Mike Pecoraro heard and saw the effects of an explosion in the basement levels of the North Tower.
The Pecoraro account describes hearing an explosion, witnessing heavy smoke and damage (including “steel and concrete fire door that weighed about 300 pounds, wrinkled up “like a piece of aluminum foil” and lying on the floor”). Go visit http://st12.startlogic.com/~xenonpup/underground/underground_explosions.htm to see how it’s been presented.
As you’ll see, the page complains that the “official” explanation for this, jet fuel exploding in the elevator shafts, simply doesn’t match the evidence:
The narrator claims that he "later learned" that there had been an explosion caused by fuel pouring down an elevator shaft, but the lobby shows none of the soot or fuel residue we would expect from such an explosion.
This seems quite reasonable, perhaps until you read the full Pecoraro interview, because there’s something important snipped out from this page:
"When I walked out into the lobby, it was incredible," he recalled. "The whole lobby was soot and black, elevator doors were missing. The marble was missing off some of the walls. 20-foot section of marble, 20 by 10 foot sections of marble, gone from the walls". The west windows were all gone. They were missing. These are tremendous windows. They were just gone. Broken glass everywhere, the revolving doors were all broken and their glass was gone. Every sprinkler head was going off. I am thinking to myself, how are these sprinkler heads going off? It takes a lot of heat to set off a sprinkler head. It never dawned on me that there was a giant fireball that came through the air of the lobby. I never knew that until later on. The jet fuel actually came down the elevator shaft, blew off all the (elevator) doors and flames rolled through the lobby. That explained all the burnt people and why everything was sooted in the lobby."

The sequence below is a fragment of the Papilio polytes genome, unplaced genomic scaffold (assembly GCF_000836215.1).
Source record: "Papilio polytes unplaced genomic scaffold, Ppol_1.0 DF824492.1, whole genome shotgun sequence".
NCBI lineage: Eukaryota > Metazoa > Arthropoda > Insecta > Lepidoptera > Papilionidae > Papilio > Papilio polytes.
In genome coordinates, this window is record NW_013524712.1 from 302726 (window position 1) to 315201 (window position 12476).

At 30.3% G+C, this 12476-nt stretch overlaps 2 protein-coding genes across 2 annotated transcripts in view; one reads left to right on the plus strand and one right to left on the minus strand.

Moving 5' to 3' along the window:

And then there’s another Pecoraro observation, that they did include:
...the room they were working in began to fill with a white smoke. “We smelled kerosene,” Mike recalled, “I was thinking maybe a car fire was upstairs”...
Jet fuel is kerosene, essentially, so Pecoraro smelled it, and reports the soot that they try to tell us didn’t exist. Obviously that’s not conclusive proof, but it seems relevant to us, and this is yet another reason to check the original sources before you rely on summaries and snipped quotes.